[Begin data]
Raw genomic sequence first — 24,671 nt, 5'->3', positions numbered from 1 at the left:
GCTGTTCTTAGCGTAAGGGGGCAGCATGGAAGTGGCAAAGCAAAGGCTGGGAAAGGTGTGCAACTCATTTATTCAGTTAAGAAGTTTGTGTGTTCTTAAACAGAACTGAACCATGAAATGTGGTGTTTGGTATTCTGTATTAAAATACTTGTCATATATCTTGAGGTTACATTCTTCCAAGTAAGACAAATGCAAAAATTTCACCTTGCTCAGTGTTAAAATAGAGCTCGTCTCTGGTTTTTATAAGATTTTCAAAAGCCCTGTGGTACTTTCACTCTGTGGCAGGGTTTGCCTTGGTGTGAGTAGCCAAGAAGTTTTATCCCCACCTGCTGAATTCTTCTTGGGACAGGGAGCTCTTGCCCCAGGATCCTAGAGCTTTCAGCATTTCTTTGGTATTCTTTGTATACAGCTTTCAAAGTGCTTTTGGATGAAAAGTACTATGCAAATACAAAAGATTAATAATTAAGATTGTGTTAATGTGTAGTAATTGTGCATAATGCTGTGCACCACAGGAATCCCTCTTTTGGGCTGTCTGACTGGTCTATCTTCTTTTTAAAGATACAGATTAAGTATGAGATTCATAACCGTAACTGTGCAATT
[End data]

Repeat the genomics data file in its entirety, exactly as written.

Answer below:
Raw genomic sequence first — 24,671 nt, 5'->3', positions numbered from 1 at the left:
GCTGTTCTTAGCGTAAGGGGGCAGCATGGAAGTGGCAAAGCAAAGGCTGGGAAAGGTGTGCAACTCATTTATTCAGTTAAGAAGTTTGTGTGTTCTTAAACAGAACTGAACCATGAAATGTGGTGTTTGGTATTCTGTATTAAAATACTTGTCATATATCTTGAGGTTACATTCTTCCAAGTAAGACAAATGCAAAAATTTCACCTTGCTCAGTGTTAAAATAGAGCTCGTCTCTGGTTTTTATAAGATTTTCAAAAGCCCTGTGGTACTTTCACTCTGTGGCAGGGTTTGCCTTGGTGTGAGTAGCCAAGAAGTTTTATCCCCACCTGCTGAATTCTTCTTGGGACAGGGAGCTCTTGCCCCAGGATCCTAGAGCTTTCAGCATTTCTTTGGTATTCTTTGTATACAGCTTTCAAAGTGCTTTTGGATGAAAAGTACTATGCAAATACAAAAGATTAATAATTAAGATTGTGTTAATGTGTAGTAATTGTGCATAATGCTGTGCACCACAGGAATCCCTCTTTTGGGCTGTCTGACTGGTCTATCTTCTTTTTAAAGATACAGATTAAGTATGAGATTCATAACCGTAACTGTGCAATT